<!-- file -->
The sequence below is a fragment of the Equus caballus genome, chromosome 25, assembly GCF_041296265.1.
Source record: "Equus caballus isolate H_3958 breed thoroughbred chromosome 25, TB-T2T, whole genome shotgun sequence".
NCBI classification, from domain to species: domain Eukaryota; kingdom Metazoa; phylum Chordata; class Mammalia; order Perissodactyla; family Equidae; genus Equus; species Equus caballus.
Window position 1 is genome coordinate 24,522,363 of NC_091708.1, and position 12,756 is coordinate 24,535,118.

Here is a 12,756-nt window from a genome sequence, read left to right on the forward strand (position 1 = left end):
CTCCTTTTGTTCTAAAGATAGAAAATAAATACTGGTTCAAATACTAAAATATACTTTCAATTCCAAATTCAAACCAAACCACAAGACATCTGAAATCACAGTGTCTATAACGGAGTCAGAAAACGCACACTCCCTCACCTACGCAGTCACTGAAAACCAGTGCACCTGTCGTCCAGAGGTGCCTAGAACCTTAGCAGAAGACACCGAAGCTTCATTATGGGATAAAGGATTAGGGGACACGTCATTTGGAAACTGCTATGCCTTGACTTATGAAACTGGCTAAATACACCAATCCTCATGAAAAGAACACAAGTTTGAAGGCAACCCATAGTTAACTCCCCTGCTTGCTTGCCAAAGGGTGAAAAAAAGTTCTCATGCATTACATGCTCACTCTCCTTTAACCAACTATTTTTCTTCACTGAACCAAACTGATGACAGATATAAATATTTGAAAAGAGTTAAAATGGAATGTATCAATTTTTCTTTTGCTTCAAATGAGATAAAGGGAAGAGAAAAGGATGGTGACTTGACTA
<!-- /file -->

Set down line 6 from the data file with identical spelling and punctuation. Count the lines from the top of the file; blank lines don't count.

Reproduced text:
CTCCTTTTGTTCTAAAGATAGAAAATAAATACTGGTTCAAATACTAAAATATACTTTCAATTCCAAATTCAAACCAAACCACAAGACATCTGAAATCACAGTGTCTATAACGGAGTCAGAAAACGCACACTCCCTCACCTACGCAGTCACTGAAAACCAGTGCACCTGTCGTCCAGAGGTGCCTAGAACCTTAGCAGAAGACACCGAAGCTTCATTATGGGATAAAGGATTAGGGGACACGTCATTTGGAAACTGCTATGCCTTGACTTATGAAACTGGCTAAATACACCAATCCTCATGAAAAGAACACAAGTTTGAAGGCAACCCATAGTTAACTCCCCTGCTTGCTTGCCAAAGGGTGAAAAAAAGTTCTCATGCATTACATGCTCACTCTCCTTTAACCAACTATTTTTCTTCACTGAACCAAACTGATGACAGATATAAATATTTGAAAAGAGTTAAAATGGAATGTATCAATTTTTCTTTTGCTTCAAATGAGATAAAGGGAAGAGAAAAGGATGGTGACTTGACTA